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Q1. 

The knowledge of research methods is valuable as a consumer of research for many reasons.  When this topic is discussed, the initial thought is that researching gives individuals’ ideas and information on the topic they are researching. It also gives them the tools needed to learn how to problem solve and think analytically.  This is an important factor because this will allow the consumer to learn more about the topic in questions and be better educated in the subject.  Along with this, the knowledge of research methods is valuable because it allows consumers to learn the techniques of being a successful researcher.  

Research methods provide individuals with ideas, tools and approaches on how to be a successful consumer of research.  If a consumer does not know the technique on how to approach research, they can spend hours studying materials and resources that may not be useful to their research. Knowing how to approach the two types of research, research to learn and research to contribute, will help a consumer determine the most effective approach to research with the best outcome. Beginning this process starts with revisiting the scientific method, which although seems elementary, is very efficient in the research process.

Consumers of scholarly research are individuals who use sources of research that were done by an accredited institution and have prebias or a set agenda based opinions they are trying to prove through the research.  Research conducted by accredited institutions have a higher quality of factual information researched and are well respected.  When consumers of scholarly research are attempting to prove their point, or their agenda, they seek out well respected sources to solidify the swaying of opinions readers may have about their research.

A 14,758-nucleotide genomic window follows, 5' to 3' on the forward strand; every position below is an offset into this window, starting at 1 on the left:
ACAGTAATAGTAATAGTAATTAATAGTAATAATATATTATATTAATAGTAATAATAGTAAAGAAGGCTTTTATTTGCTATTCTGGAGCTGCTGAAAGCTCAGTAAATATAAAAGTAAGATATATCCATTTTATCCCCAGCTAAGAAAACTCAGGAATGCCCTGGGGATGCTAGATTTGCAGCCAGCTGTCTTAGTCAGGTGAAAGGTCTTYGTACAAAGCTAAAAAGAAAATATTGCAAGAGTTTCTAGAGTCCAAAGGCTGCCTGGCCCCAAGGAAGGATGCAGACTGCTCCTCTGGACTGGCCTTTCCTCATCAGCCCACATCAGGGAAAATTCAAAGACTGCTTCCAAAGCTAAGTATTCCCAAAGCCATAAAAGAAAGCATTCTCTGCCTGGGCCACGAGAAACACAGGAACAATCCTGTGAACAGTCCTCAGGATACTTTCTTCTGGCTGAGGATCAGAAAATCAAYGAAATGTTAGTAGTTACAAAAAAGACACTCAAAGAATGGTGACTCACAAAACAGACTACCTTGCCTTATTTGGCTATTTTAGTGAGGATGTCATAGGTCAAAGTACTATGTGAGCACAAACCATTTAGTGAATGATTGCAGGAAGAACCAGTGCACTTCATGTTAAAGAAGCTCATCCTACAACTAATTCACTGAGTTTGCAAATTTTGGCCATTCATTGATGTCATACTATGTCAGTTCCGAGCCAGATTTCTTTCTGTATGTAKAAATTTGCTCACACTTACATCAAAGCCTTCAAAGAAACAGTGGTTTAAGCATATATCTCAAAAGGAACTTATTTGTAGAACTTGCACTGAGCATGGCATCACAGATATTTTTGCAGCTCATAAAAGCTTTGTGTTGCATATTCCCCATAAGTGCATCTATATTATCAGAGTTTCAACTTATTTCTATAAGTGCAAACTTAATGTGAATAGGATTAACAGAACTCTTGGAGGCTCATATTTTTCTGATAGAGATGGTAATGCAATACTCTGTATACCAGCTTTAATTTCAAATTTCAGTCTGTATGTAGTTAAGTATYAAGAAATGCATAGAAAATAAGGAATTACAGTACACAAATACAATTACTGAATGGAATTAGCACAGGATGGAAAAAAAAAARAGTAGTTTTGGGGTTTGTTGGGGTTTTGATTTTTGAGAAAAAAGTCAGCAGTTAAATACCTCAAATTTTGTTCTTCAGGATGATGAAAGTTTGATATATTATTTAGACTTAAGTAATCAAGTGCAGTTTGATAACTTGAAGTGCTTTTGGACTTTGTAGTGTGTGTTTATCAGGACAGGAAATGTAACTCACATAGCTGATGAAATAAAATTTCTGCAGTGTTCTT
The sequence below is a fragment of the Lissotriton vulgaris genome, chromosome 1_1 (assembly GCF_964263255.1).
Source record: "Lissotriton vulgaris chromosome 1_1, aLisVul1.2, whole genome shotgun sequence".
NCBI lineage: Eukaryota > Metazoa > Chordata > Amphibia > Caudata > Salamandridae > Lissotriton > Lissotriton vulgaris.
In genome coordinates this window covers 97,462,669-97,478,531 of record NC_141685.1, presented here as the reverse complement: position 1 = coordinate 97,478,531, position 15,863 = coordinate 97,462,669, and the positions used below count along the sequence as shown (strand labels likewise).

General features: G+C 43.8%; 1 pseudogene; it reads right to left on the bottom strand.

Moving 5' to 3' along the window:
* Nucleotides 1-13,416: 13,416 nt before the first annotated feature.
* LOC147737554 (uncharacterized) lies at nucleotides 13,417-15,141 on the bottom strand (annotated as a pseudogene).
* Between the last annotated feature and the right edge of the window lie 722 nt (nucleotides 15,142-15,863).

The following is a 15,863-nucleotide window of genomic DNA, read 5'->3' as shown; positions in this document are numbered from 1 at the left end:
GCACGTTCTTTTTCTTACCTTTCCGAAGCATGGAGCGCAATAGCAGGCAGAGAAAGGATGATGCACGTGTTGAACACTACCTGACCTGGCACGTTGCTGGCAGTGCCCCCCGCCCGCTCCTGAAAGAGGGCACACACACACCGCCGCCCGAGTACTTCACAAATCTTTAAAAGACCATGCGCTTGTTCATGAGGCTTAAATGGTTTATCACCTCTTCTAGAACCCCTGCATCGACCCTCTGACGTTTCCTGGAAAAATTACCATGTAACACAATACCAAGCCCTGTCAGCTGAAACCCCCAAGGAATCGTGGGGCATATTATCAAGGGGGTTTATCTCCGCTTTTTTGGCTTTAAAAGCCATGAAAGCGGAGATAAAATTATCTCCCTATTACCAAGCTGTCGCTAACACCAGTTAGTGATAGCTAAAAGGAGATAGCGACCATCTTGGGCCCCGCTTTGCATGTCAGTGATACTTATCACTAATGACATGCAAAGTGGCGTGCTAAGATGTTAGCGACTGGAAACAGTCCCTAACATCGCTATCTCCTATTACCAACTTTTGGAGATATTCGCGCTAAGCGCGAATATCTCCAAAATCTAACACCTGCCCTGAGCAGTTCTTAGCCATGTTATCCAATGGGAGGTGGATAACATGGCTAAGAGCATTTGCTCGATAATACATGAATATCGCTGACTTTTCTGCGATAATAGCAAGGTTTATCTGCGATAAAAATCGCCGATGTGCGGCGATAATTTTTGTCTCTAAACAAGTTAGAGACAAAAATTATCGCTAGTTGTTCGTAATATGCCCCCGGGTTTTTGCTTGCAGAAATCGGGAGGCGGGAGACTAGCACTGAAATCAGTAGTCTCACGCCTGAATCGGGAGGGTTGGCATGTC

Conducting actual research can be referred to as research to contribute, as the consumer is taking part in the hands-on research, exploring information and piecing together items to prove a theory.  The more research you do hand on, the more knowledge you gain about the topic you are researching.  It also provides better leverage in being able to prove a theory you are trying to present.  Conducting research can be followed by the scientific method to help establish a successful research project.

The credibility and reliability of peer reviewed sources can be debated based on the scholarly sources.  In a peer reviewed journal, it was debated whether or not if articles published in peer reviewed and throw away journals were reliable sources. “Although lower in methodologic and reporting quality, review articles published in throwaway journals have characteristics that appeal to physician readers.” (Rochon).  Surprisingly, in a peer reviewed article, it was found that even research literature without highly reputable academic sources are enjoyed and read by researchers and individuals seeking informative sources. This would not be the expected outcome but this result gives credit to peer reviewed sources as much important information can be found in these types of research sources.

References:

Rochon, P., Bero, L., Bay, A., & Gold, J. (2002). Comparison of review articles published in peer-reviewed and throwaway journals. JAMA, 287(21), 2853–2856. https://doi.org/10.1001/jama.287.21.2853


Q2.